Every week, Zikoko seeks to understand how people move the Naira in and out of their lives. Some stories will be struggle-ish, others will be bougie. All the time, it’ll be revealing.

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Since 2013, the subject of this week’s #NairaLife has worked for her brother’s publications as a writer, manager, HR and never earned more than ₦100k a month. If she could do it over again, she’d never work for him. But that’s just one of her many regrets. Tell me a bit about growing up I’m the third child of four children. My dad was a civil servant who worked as an engineer, and my mum was a teacher. We weren’t wealthy, but we also weren’t poor. My dad was a strong believer in going to school and getting jobs after — not business. So we went to good schools and lived in a nice small estate. After school, I went to my friends’ houses to play. That’s just how stuff was.

As a child, I was obsessed with books. They even used to call me “Information Minister” because I knew something about everything. I was sure I wanted to work in the media in some way. Did this affect what you studied in university?

I didn’t even go to art class in the first place. I was in commercial class, and by the time I figured that we didn’t do literature in commercial class, it was too late to switch. I finished secondary school in 2003, but I didn’t go to university until 2005, at 18 years old. Even then, I had to restart university in 2006. I have so many whys

I couldn’t get into a federal university to study Sociology and Anthropology in 2004 because of my low JAMB scores. In 2005, I applied again and also didn’t get admission, but for some reason I don’t know, I told my dad I did, packed my bags and went to resume. Resume where ma?

When I got to school, I didn’t see my name on any admission lists, but I didn’t want to go back to Lagos. I was tired of staying at home.

I called my dad to tell him I hadn’t been admitted, and he came to school to see a friend in the school’s senate who could help me get admission. The best the person could do was get me in to study a foreign language. I took it. But I wrote JAMB again sha.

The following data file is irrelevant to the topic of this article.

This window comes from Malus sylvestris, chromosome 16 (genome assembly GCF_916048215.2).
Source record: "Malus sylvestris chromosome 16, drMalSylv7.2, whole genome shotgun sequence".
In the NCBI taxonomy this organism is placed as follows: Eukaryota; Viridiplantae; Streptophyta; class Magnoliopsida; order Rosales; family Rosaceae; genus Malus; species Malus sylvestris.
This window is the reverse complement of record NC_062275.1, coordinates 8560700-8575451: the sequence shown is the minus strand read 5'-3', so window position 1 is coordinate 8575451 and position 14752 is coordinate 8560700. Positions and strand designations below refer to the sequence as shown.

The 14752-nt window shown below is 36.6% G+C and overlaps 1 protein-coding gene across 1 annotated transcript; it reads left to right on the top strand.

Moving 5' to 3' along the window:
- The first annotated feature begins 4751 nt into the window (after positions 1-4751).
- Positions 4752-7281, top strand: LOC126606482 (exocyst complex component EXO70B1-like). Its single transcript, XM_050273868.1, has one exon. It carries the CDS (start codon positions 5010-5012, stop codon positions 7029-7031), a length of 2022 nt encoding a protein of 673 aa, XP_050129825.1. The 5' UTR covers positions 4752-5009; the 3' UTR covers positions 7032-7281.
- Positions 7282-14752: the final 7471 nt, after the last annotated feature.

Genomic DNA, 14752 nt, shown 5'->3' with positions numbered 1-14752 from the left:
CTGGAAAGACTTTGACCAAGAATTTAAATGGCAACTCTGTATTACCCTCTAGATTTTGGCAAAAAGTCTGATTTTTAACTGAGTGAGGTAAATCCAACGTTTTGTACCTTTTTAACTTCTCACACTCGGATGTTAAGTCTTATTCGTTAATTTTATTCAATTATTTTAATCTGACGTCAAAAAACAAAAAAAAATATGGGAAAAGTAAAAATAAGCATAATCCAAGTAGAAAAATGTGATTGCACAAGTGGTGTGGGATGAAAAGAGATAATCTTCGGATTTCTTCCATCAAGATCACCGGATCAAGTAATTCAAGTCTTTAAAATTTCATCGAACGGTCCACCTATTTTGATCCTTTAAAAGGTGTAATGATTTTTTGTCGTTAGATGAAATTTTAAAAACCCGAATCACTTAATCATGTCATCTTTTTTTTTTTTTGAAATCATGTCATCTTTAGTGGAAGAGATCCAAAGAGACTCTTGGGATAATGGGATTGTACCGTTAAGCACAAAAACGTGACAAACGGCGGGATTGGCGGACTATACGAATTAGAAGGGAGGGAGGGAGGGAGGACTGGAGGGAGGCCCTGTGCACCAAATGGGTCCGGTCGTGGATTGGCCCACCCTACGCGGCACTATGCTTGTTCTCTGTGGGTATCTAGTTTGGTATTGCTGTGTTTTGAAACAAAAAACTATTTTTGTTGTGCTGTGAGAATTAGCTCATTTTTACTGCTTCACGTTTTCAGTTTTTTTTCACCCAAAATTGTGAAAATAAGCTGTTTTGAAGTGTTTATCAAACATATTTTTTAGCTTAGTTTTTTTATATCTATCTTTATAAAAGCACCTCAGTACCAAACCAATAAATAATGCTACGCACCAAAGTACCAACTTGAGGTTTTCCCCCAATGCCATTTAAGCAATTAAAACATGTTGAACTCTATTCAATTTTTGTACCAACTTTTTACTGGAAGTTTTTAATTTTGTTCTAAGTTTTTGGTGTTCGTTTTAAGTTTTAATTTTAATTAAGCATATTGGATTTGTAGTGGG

The next year, I got in to study international relations in the same school. What was money like for you in this period?

My dad paid my fees and gave me between ₦5k and ₦10k monthly as allowance till he passed away in 2009. My mum handled the family’s finances after that. She sold plantain chips, shoes and did other businesses on the side to augment her teaching salary.

Thankfully, my older sister, the firstborn, had graduated, and my older brother and I graduated a year later. So she didn’t have to spend too long worrying about multiple children’s fees. What does an international relations student do after they graduate?

I went for NYSC in a South-South state — the first big mistake of my career. Why?

I believe if I’d redeployed to Lagos, my life would be much different now. I’d have started my career with a job at an actual organisation and built a professional network, and that would’ve put me on a different path in life.

Instead, I stayed in the south because I wanted to experience a new place. This was 2011 when there weren’t so many job opportunities in places outside Lagos. I’m sure it’s different now because people can easily find jobs online, but back then, there just weren’t many opportunities. How were you getting fed?

My NYSC teaching job paid ₦5k monthly. NYSC had also just started paying ₦19,800, so that was pretty great too. I could save most of my money because I lived with a friend’s family that fed me.

I sha tried to build my career from there because I didn’t want to return to Lagos skill-less. I took a physical bead-making class for ₦15k, and a project management course where I had to go for classes on Saturdays for […]

source The Regretful #NairaLife of a Nine-Year Career Spent in a Family Business

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